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Report: Republicans Cautious About Federal Action on Abortion After Leak


Republicans approached the leaked Dobbs v. Jackson Women’s Health Organization draft opinion that would overturn Roe v. Wade with caution on Tuesday, The Hill reported.

”All of this puts the cart before the horse,” Senate Minority Leader Mitch McConnell told reporters when asked if he will support federal legislation to restrict abortion if Republicans win the Senate come November.

The Kentucky Republican further urged journalists ”to concentrate on what the news is today: Not a leaked draft, but the fact that the draft was leaked.”

House Republican leaders appeared more ready to call for restrictions on abortion if the chamber flips, but remained hesitant to give specifics.

Minority Leader Kevin McCarthy of California, Minority Whip Steve Scalise of Louisiana and Republican Conference Chair Elise Stefanik of New York released a joint statement Tuesday calling out the leak and reiterating the party’s commitment to ”the sanctity of life.”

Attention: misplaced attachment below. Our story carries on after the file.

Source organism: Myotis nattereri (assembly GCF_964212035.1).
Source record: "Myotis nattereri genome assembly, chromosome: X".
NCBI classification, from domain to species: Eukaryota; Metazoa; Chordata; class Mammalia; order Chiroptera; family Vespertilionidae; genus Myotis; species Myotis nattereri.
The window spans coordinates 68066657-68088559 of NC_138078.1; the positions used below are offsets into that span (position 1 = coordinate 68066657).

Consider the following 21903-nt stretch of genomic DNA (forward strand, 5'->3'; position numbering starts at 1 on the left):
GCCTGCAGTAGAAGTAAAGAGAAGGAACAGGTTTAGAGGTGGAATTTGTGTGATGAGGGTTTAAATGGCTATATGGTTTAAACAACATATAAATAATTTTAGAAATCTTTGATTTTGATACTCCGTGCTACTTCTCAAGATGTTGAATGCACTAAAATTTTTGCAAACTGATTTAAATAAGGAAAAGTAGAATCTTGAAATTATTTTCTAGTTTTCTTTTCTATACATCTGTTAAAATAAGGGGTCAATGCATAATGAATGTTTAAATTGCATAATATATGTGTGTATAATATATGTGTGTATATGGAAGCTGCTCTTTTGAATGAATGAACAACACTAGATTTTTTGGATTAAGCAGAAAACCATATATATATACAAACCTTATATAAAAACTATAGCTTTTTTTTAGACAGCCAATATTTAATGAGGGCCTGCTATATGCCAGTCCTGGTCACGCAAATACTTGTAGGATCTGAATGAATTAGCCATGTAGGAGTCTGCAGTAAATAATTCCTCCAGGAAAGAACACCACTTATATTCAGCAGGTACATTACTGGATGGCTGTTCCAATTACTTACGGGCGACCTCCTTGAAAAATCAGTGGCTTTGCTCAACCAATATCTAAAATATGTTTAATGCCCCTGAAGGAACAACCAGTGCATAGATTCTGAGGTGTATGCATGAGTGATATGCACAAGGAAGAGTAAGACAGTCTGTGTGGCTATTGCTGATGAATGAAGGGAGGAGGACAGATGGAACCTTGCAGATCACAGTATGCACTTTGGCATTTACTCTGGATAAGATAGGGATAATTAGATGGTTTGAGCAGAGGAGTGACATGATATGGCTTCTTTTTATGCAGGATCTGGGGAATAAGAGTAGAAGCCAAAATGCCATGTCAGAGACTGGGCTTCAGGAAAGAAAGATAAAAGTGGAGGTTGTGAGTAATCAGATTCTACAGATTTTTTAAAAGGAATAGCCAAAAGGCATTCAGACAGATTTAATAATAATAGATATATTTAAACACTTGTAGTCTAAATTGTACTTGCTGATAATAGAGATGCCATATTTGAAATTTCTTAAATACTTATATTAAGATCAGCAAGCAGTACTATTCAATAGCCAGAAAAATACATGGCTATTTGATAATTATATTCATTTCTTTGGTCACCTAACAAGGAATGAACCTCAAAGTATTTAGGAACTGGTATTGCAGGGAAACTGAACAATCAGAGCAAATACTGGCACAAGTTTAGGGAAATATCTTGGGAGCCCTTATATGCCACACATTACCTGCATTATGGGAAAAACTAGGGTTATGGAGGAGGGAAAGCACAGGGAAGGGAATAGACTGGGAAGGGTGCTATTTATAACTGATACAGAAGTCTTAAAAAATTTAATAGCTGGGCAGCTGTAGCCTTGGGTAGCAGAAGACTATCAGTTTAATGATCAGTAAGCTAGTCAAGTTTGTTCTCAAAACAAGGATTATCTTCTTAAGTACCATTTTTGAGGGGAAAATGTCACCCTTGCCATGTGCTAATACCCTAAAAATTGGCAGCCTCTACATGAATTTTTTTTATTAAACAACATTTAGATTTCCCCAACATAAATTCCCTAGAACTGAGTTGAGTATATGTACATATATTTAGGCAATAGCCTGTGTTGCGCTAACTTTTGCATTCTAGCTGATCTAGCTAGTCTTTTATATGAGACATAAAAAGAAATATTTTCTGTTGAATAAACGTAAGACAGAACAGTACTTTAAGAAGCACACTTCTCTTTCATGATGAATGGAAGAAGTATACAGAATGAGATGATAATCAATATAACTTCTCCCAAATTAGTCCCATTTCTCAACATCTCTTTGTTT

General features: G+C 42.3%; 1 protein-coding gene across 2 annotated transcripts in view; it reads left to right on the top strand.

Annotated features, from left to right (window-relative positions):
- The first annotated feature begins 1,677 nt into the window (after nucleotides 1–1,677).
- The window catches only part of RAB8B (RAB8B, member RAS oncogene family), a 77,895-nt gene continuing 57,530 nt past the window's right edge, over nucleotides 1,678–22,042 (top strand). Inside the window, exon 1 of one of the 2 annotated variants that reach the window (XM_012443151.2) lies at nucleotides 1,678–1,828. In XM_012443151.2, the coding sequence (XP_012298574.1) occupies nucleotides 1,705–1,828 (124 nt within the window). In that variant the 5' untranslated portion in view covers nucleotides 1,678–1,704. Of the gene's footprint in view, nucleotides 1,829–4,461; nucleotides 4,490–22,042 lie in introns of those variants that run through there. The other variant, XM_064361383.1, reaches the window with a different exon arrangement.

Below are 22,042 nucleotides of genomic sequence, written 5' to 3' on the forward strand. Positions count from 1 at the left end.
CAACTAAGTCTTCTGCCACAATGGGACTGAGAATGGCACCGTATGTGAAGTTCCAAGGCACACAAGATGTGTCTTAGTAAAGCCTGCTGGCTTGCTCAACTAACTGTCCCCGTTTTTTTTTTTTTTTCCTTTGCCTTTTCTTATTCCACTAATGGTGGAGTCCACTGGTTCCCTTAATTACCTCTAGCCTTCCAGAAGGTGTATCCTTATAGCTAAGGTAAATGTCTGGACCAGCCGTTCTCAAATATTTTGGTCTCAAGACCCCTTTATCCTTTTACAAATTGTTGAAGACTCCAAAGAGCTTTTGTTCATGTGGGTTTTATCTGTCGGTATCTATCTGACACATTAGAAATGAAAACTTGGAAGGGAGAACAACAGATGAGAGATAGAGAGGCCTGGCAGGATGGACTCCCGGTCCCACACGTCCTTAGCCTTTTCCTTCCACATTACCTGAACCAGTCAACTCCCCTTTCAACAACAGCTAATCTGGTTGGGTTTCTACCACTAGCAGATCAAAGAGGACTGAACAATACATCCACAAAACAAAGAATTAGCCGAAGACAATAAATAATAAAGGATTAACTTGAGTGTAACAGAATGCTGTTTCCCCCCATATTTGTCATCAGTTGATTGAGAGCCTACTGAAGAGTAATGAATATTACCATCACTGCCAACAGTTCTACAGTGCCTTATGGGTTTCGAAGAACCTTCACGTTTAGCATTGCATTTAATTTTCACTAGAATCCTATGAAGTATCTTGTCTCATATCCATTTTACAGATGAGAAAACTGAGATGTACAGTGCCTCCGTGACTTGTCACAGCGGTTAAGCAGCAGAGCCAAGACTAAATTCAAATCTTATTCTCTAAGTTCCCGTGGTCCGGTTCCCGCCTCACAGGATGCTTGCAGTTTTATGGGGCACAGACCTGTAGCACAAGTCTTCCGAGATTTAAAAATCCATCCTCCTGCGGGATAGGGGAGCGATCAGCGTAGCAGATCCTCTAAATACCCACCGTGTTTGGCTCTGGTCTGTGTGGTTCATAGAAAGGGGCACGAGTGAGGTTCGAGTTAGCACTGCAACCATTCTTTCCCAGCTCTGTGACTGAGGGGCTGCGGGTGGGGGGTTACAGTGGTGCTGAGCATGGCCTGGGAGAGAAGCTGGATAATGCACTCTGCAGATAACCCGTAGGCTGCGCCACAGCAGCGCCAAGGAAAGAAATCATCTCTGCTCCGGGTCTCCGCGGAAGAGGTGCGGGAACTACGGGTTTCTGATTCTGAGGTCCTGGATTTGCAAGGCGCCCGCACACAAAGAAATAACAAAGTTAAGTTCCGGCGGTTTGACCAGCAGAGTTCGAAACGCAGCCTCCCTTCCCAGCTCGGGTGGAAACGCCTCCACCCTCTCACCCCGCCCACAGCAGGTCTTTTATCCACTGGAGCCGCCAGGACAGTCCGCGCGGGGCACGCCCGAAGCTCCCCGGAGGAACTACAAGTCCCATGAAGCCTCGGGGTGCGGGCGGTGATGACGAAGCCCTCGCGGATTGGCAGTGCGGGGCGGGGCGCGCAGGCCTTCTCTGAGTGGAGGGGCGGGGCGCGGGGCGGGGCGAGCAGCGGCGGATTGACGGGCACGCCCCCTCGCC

”This clearly coordinated campaign to intimidate and obstruct the Justices of the United States Supreme Court, and its independence in our political system, from upholding the Constitution must be immediately investigated by the court,” the three wrote.

”House Republicans are committed to upholding the sanctity of life, and we will continue to fight to be a voice for the truly voiceless. There is nothing more special, extraordinary, and worth fighting for than the miracle of life,” they added.

Despite the cautious rhetoric, Heritage Action Executive Director Jessica Anderson pointed to three key pieces of legislation that Republicans might propose if the decision holds and the party wins control of the chamber.

The Life at Conception Act has 18 Republican co-sponsors in the Senate and more than 100 in the House and would recognize a fetus as a person for the purposes of applying the 14th Amendment.

Second is the Heartbeat Protection Act introduced by Rep. Mike Kelly, R-Pa., with 54 co-sponsors, which seeks to ban abortion after fetal cardiac activity is detectable.

Finally, the more moderate Pain-Capable Unborn Child Protection Act would ban abortion after 20 weeks and has the support of 166 House co-sponsors and 45 Senate co-sponsors. Forms of the bill already passed the House multiple times in the last decade before being struck down by Democrats in the Senate.

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